After a few weeks I became so accustomed to their lifestyle that I could name all the characters in the landmark series “Queer as Folk” by heart.

To see my friend suffering through such a terrible breakup tore me up.

“Come on Paul,” I said. “It’ll be OK. You’ll find somebody else.”

Paul was inconsolable.

“I’ll never find anyone like Carter again,” he stammered, shaking his head from side to side.

“Oh come on,” I said. “You’ll find somebody. The guys are gonna be falling over eachother to go out with you. They’re gonna be lining up.”

“You’re a catch,” Kathryn said supportively. “I’m sure there are already a lot of guys that like you.”

“You don’t understand,” Paul said in frustration, staring at us like an adult dealing with children as he acrefully weighed his next words.

“What’s there to understand?” I said. “Carter treats you like the bottom of his shoe.”

Paul shook his head from side to side, looking away.

“Carter has a really big cock,” he suddenly blurted out, collapsing in a cacophony of hysterical sobs and burying his face in my shoulder. “I’m never going to find anyone with a cock like that again.”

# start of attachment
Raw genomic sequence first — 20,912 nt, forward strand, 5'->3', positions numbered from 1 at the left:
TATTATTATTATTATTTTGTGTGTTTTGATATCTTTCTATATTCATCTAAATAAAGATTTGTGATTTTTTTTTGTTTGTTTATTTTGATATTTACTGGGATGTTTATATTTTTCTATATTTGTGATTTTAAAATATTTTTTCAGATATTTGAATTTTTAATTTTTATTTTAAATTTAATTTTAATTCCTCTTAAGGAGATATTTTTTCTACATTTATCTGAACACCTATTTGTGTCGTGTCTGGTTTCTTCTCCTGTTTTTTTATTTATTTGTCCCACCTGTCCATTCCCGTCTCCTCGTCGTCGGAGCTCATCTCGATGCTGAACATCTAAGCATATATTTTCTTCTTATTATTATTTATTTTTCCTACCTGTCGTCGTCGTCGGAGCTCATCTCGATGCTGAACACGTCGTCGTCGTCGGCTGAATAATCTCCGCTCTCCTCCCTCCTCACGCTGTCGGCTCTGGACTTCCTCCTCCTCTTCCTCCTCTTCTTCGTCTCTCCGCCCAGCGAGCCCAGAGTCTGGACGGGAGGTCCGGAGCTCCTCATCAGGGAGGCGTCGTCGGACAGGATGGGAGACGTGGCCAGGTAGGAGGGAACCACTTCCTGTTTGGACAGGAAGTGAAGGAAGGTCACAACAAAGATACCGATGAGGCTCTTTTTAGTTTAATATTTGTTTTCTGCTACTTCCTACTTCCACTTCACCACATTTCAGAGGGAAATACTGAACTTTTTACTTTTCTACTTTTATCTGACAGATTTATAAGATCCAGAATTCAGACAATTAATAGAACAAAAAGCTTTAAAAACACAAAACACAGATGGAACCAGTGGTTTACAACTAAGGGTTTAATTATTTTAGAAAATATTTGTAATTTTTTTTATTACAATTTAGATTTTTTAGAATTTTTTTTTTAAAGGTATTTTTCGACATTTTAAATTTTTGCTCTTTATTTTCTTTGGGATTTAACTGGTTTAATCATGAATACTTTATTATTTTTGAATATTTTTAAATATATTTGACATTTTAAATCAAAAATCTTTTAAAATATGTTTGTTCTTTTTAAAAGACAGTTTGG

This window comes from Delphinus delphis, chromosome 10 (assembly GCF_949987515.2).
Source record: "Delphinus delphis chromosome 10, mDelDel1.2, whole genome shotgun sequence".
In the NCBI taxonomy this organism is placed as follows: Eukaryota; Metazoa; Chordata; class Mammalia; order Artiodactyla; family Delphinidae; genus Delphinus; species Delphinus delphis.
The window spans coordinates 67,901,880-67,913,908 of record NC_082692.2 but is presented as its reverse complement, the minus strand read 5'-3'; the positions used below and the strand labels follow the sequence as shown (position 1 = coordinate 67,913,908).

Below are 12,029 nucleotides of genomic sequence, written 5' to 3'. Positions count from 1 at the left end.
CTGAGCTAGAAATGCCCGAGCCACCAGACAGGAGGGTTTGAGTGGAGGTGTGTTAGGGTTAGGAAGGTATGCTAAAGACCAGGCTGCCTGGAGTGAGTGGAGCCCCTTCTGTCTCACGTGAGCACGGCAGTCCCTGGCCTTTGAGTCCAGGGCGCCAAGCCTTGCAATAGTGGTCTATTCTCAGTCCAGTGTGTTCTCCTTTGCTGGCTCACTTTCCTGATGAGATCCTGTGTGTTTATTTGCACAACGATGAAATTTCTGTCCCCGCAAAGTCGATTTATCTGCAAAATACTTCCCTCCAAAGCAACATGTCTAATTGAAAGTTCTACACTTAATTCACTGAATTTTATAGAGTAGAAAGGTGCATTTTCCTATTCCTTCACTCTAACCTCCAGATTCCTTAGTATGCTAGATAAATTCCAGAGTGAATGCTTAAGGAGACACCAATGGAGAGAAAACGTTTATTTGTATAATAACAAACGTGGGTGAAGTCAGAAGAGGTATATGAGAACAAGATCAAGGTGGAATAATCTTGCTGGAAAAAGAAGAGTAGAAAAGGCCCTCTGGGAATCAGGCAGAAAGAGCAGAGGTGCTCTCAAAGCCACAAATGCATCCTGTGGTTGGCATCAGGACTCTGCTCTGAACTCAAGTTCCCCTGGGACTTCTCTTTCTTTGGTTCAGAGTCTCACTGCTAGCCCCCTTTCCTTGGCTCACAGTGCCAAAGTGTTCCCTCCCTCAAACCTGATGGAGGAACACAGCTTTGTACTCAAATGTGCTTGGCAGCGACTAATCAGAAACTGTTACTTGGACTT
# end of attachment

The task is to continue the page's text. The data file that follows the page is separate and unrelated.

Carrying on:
It was a shocking admission, even more shocking for me to hear as a straight man. For one of the few times in my life, I was completely at a loss for words.

“Uh oh,” I thought, looking out over the unfamiliar social terrain which had just opened before me.

I ran through the drop-down screen of comforting responses in my head, searching frantically for something appropriate for “big-as-a-house gay friend crying like a 5-year-old because he’s afraid of losing a well endowed boyfriend.”

Nothing came to mind.

“In for a penny in for a pound,” I thought to myself.

The incident presented me with a bit of a dilemma as someone who enthusiastically embraces the working-class ethic that what’s mine is mine and the rest of the world better accord my people some respect. In the South they call it “respecting a dog for its owner.”